First and foremost, it's impossible to hide the url from the browser. The browser has to request the webpage from the server, and even if the url was obscured somehow, it would have to be plaintext in the HTTP Request, which would open it up to a man-in-the-middle utility like Fiddler.
Second, this feels like security through obscurity. Resources that certain people shouldn't have access to should be locked down explicitly, not just hidden because the user doesn't know the url (yet).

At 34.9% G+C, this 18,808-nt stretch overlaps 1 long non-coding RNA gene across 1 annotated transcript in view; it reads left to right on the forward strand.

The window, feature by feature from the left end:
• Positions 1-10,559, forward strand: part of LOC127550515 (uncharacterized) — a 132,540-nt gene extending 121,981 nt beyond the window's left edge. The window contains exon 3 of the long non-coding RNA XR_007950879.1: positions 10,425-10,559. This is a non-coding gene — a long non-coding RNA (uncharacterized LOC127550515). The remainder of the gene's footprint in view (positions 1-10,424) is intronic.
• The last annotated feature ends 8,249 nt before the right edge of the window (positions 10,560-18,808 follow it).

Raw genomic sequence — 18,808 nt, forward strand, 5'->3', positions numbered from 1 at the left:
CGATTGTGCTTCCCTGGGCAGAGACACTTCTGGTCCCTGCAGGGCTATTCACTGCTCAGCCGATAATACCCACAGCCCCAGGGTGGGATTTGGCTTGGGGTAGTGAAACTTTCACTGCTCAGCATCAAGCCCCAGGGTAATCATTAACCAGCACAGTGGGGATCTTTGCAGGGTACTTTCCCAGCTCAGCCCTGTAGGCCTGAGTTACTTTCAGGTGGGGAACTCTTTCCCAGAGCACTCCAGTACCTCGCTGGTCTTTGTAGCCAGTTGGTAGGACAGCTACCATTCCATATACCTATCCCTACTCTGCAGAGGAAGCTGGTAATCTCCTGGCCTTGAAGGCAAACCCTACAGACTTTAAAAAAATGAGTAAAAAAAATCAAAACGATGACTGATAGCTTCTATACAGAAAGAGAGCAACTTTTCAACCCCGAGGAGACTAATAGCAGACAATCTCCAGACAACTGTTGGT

However, purely as a thinking exercise... I suppose... you could write a handler that knows the real url, uses code to retrieve the content of the page, and then writes that to the response. So the users would see the handler url, but not where the handler is pulling it's data from. However, you'd then have to go to great lengths to find all links and resources on the page and convert those references to also go through your handler.
Of course, practically speaking, I think this concept is silly. There's some problem your senior management is trying to solve, and hiding the url from the user is not the answer.